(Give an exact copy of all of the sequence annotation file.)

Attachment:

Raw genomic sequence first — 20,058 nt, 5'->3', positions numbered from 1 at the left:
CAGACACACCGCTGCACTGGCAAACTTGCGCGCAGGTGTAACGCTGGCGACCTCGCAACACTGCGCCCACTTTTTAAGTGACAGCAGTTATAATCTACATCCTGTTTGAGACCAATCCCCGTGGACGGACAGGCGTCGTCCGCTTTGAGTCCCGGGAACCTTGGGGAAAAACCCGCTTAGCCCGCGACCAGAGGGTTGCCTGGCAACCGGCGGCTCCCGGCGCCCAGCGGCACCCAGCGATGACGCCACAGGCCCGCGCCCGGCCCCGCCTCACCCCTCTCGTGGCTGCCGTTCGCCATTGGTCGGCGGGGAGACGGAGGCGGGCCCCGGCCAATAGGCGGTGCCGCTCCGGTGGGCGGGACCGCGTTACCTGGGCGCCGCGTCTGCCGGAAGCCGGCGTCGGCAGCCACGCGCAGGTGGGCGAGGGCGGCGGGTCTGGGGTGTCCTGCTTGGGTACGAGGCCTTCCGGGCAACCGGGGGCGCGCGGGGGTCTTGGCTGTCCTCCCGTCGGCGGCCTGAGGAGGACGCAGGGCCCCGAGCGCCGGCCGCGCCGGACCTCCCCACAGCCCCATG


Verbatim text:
Raw genomic sequence first — 20,058 nt, 5'->3', positions numbered from 1 at the left:
CAGACACACCGCTGCACTGGCAAACTTGCGCGCAGGTGTAACGCTGGCGACCTCGCAACACTGCGCCCACTTTTTAAGTGACAGCAGTTATAATCTACATCCTGTTTGAGACCAATCCCCGTGGACGGACAGGCGTCGTCCGCTTTGAGTCCCGGGAACCTTGGGGAAAAACCCGCTTAGCCCGCGACCAGAGGGTTGCCTGGCAACCGGCGGCTCCCGGCGCCCAGCGGCACCCAGCGATGACGCCACAGGCCCGCGCCCGGCCCCGCCTCACCCCTCTCGTGGCTGCCGTTCGCCATTGGTCGGCGGGGAGACGGAGGCGGGCCCCGGCCAATAGGCGGTGCCGCTCCGGTGGGCGGGACCGCGTTACCTGGGCGCCGCGTCTGCCGGAAGCCGGCGTCGGCAGCCACGCGCAGGTGGGCGAGGGCGGCGGGTCTGGGGTGTCCTGCTTGGGTACGAGGCCTTCCGGGCAACCGGGGGCGCGCGGGGGTCTTGGCTGTCCTCCCGTCGGCGGCCTGAGGAGGACGCAGGGCCCCGAGCGCCGGCCGCGCCGGACCTCCCCACAGCCCCATG